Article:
Verizon Wireless is joining the list of carriers offering its data-hungry customers an ad-supported alternative.
Launching in beta today, the company is rolling out a scheme called “FreeBee Data” that lets deep-pocketed companies foot the bill of your data when you access their content without it counting against a monthly data limit.
The carrier says in a release that it offers customers “greater flexibility when streaming or downloading content.” That content, however, is limited to Hearst Magazines and, not surprisingly, Verizon-owned AOL being the first brands to trial it.
Verizon charges brands and publishers on a “pay-per-click” model, allowing up to 30 seconds of video to be sponsored or up to 30 minutes of audio streaming, among other options. Just like a banner ad, people who access the content will see a pop-up with a “short sponsorship text message” before being allowed in. A banner with the brand’s message will also appear in the browser or app during the usage time.
(Verizon didn’t respond to say whether if the program will work if people have ad-blockers installed on their phones.)
“In today’s digital economy, FreeBee Data is a departure from the one size fits all approach to marketing,” Verizon said in a statement. “The opportunity to add value and utility to consumers’ everyday experiences will fundamentally transform how brands and businesses connect with their customers.”
While it might sound like a good deal for customers who regularly go over their data, critics argue that it’s a blow to net neutrality since it offers an unfair advantage to brands and publishers that can’t afford to pay Verizon to attract people to these data-free zones.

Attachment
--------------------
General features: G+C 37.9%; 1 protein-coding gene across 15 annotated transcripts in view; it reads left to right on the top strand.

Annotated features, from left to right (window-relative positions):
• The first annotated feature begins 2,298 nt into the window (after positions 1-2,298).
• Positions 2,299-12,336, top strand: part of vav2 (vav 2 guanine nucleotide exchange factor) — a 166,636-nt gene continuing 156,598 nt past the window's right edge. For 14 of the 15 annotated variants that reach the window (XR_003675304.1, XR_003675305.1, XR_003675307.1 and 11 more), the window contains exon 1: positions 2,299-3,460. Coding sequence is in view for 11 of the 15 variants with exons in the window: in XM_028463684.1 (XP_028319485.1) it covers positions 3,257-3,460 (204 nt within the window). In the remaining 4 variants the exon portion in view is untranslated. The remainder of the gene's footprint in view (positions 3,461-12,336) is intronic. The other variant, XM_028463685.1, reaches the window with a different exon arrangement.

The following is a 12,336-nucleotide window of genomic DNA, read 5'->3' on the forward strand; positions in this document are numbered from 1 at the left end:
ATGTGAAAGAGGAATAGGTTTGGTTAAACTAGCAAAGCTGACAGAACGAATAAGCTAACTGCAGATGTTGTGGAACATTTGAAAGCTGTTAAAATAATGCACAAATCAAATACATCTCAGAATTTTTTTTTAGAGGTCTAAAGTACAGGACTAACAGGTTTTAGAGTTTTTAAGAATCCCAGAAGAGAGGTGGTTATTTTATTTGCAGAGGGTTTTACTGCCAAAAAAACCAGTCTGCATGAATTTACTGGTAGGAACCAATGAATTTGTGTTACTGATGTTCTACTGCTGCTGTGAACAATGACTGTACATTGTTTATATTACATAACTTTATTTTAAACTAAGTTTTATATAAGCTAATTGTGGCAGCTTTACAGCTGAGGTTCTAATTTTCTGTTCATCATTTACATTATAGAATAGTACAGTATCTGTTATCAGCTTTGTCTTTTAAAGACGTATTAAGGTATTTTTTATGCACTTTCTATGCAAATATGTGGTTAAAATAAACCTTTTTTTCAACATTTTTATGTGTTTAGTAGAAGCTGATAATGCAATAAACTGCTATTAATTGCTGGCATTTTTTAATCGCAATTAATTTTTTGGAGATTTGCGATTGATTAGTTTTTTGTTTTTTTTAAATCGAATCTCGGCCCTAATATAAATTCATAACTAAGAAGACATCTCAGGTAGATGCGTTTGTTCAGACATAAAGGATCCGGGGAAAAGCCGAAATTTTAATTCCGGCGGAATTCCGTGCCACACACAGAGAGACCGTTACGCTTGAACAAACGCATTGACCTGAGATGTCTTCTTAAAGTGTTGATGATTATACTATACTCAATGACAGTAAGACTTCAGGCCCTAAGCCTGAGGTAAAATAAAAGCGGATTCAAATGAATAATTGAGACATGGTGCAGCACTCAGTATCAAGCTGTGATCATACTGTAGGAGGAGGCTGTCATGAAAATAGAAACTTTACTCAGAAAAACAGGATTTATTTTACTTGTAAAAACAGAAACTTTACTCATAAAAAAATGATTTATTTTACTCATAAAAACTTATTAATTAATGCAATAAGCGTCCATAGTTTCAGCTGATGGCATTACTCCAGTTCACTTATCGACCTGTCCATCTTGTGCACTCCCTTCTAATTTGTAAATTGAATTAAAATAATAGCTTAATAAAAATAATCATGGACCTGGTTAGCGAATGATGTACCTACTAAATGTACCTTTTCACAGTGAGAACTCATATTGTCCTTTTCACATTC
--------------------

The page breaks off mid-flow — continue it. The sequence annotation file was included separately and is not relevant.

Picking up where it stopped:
The practice is also referred to as “zero rating,” where a carrier exempts certain content from being used in their data. T-Mobile, for example, has made headlines with its BingeOn program, which lets people stream Spotify and Netflix without it counting against the user’s limit.
“Verizon’s version of ‘zero rating’ creates much more distortion in favor of big-pocketed content companies, and it much more likely to create competitive barriers for non-profit sources of content such as universities, community groups, fan clubs, self-help discussion groups, Wikipedia and so on,” Jeremy Malcolm, a senior global policy analyst at the Electronic Frontier Foundation, told Digiday.
In fact, the Federal Communications Commission is meeting with companies, like T-Mobile and Comcast, that offer programs to make sure to stay “informed as to what is going on” with these ad-supported programs since the government voted in favor of supporting net neutrality last year.